‘Roman J. Israel, Esq.’ Squanders Denzel Washington’s Great Performance

Roman J. Israel is the last gasp of the 60s in contemporary, flashy Los Angeles. His character is one long, sad and slow disappearing act, much like the entire movie. He is interesting, while this movie is not. “Roman J. Israel, Esq.” is a curiously shapeless film with a lead persona that could be endlessly fascinating if writer/director Dan Gilroy  would give him an actual story to live in. Instead Roman and the entire movie quickly become a cliché, but interestingly enough they feel like unfinished clichés. Relationships begin but never develop, themes open yet never expand, and the third act becomes a recycle of every John Grisham legal thriller from the genre’s golden age in the 90s.

The film begins with the kind of pounding tempo of a courtroom thriller as Roman J. Israel (Denzel Washington) writes a legal document essentially against himself. He recommends his disbarment and judgement. We find out just why as the film rewinds to three weeks before the opening scene. Roman is an activist lawyer for an L.A. firm who finds himself jobless after the firm’s head suffers a severe heart attack. Roman is literally a leftover from the 1970s, he still sports a fro and his suits from the era. His most modern gadget on hand is an early iPod. He speaks in an elegant lingo and still promotes causes such as social revolution and empowering the poor. But the times and city have changed. The firm is handed over to a flashy lawyer and law firm head named George Pierce (Colin Farrell). Pierce offers to hire Roman (as long as he gets a new suit), and tempts him with the lavishness of for profit legal work. At first Roman hesitates and attempts to get hired by a local non-profit run by a young activist, Maya (Carmen Ejogo). But with no chance of a salary among the politically active, Roman decides to try his luck with Pierce and maybe even let the guard down on his principles just once.

The major highlight of this film is Denzel Washington’s performance. He conjures a character that embodies all those odd figures you find walking around Los Angeles, like passengers left behind from some other era. His apartment is a vintage museum of Black Power posters with not a single computer in sight, but Roman keeps a typewriter of course. In a sense he symbolizes the last gasps of the kind of radical leftism of the 60s. In one interesting scene Roman tries to speak before a younger activist meeting. When he suggests that some of the men sitting down offer their chairs to the “sisters” still standing, he is rebuked as “sexist.” Baffled, Roman replies that he was just being “polite.” The scene speaks to what a character like Roman could be used to explore, but Gilroy only gives us this and a few other sketches that never amount to much.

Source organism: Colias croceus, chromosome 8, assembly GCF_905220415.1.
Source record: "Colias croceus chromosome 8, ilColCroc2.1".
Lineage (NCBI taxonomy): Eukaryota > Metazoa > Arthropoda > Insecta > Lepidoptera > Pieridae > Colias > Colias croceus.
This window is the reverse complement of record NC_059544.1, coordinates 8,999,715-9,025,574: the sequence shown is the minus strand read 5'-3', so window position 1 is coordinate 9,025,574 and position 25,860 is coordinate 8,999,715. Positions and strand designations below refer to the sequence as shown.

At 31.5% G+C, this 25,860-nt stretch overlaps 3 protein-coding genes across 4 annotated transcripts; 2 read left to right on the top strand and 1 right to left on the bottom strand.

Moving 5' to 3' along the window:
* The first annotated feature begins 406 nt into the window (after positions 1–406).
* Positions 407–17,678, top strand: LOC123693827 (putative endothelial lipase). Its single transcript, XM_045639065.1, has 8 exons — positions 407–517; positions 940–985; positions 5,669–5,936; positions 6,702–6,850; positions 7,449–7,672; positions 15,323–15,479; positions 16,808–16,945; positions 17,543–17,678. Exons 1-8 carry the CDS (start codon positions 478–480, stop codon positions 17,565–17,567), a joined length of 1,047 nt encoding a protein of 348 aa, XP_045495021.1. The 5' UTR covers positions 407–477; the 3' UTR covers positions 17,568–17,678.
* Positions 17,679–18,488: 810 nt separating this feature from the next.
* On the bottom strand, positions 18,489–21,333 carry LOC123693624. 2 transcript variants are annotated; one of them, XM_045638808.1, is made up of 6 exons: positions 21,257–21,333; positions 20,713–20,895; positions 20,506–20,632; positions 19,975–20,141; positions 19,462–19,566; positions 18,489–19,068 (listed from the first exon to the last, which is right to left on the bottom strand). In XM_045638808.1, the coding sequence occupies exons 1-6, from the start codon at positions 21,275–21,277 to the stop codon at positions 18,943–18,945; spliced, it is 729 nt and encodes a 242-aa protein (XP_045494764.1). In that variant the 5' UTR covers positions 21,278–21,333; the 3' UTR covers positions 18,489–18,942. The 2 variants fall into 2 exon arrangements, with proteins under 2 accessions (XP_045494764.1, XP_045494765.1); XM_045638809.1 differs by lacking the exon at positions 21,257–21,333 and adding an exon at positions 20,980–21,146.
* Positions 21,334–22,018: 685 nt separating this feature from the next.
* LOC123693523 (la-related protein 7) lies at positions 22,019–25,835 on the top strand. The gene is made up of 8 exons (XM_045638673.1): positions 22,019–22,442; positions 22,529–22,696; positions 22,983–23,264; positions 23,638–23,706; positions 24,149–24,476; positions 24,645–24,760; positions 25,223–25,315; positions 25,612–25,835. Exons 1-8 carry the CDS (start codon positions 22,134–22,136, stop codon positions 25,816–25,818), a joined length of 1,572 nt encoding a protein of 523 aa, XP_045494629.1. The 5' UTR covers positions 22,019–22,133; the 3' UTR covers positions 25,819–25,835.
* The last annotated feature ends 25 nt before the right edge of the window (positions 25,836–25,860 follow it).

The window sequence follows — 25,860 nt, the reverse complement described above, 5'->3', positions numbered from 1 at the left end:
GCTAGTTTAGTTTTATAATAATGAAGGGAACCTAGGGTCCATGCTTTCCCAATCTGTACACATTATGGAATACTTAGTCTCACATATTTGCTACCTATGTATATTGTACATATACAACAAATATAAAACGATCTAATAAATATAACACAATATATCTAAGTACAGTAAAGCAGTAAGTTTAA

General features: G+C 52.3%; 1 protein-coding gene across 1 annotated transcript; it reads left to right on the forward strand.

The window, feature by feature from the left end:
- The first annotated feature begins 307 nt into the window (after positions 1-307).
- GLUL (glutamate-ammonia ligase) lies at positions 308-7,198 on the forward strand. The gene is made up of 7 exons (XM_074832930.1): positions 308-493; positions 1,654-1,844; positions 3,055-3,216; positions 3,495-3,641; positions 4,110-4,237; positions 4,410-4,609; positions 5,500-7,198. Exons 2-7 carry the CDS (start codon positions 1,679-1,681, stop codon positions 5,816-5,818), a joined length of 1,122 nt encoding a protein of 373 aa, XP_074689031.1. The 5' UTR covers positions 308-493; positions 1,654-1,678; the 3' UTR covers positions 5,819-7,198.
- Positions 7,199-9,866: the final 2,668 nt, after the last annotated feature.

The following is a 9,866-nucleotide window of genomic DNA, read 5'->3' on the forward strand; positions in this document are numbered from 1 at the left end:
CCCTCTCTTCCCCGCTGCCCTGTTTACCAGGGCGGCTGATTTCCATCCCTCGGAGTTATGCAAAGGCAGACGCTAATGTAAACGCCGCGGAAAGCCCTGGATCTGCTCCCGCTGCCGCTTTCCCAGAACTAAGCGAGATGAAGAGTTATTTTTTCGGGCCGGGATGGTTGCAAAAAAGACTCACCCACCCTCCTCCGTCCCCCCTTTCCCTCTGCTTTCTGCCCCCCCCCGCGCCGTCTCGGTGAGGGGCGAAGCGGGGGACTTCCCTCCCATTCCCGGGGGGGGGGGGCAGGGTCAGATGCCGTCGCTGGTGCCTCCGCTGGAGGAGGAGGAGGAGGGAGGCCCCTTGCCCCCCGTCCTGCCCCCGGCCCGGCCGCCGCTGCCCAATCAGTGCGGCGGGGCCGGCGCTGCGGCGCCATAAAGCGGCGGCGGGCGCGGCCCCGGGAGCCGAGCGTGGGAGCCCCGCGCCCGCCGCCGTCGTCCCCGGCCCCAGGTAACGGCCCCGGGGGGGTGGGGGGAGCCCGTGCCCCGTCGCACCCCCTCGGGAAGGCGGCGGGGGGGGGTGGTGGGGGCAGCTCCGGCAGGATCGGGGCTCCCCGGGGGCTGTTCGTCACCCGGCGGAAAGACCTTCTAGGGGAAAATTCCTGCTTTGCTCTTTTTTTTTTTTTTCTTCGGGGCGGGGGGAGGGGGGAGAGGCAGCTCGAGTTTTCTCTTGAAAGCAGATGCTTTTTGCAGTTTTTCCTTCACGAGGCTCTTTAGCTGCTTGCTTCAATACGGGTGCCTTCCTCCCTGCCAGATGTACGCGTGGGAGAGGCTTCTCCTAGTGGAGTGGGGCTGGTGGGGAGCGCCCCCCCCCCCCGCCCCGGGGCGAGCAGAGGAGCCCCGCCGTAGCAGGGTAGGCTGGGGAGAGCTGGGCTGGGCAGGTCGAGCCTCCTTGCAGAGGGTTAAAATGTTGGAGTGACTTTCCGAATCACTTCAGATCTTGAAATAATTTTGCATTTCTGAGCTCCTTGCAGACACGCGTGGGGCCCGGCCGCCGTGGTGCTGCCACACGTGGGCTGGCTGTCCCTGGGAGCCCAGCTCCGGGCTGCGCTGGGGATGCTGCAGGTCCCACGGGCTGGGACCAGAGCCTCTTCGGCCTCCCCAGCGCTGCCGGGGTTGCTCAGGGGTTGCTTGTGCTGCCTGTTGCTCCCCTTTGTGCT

The first two acts of the film feel as if we are just following Roman around meanderingly. Gilroy hints at issues like gentrification (a fancy new apartment is being built right next to Roman’s old building) and inequality, but these are just background decorations. Roman’s relationship to Maya is much ado about nothing. Their characters are set up in a way where a real bond could develop, but Gilroy just abandons it in midair. There is one dinner scene where Maya speaks in the kind of pretentious tone of a west side leftist, but we never get a sense of how these two radicals from two different eras deal with their shared passion but differing styles. Once the plot kicks into autopilot Roman commits acts we can’t really see him doing, at least in the way the plot sets him up for it, and it is hard to grasp just what Gilroy truly feels about this character. Is he a loon or an admirable freedom fighter? I suspect the latter, but if so, Gilroy wastes him on a generic plot development involving gangs and snitches. The third act gets so corny it all feels terribly calculated. The ending feels like a forced “shock” designed to move us, but it’s an old trick used in far better movies.

This is a surprisingly bland movie from Gilroy, whose debut “Nightcrawler” was an atmospheric, edgy film about an amateur video journalist prowling the nights for graphic footage to sell to the networks. In that movie there was a tight, concise plot and we felt like Gilroy knew exactly what he thought about his lead and supporting characters. Here Colin Farrell’s Pierce is reduced to being a cardboard character in a suit, with few insights. Maya speaks like a slogan, not like an individual. The rest of the characters are reduced essentially to cameos. Even the cinematography by the great Robert Elswit feels toned down and colorless.

“Roman J. Israel, Esq.” has an immensely talented cast and crew, but what it lacked was a story worthy of their talents. The main character is indeed memorable, but he is adrift in a forgettable movie.

Roman J. Israel, Esq.” opens in select theaters Nov. 17 and nationwide on Thanksgiving.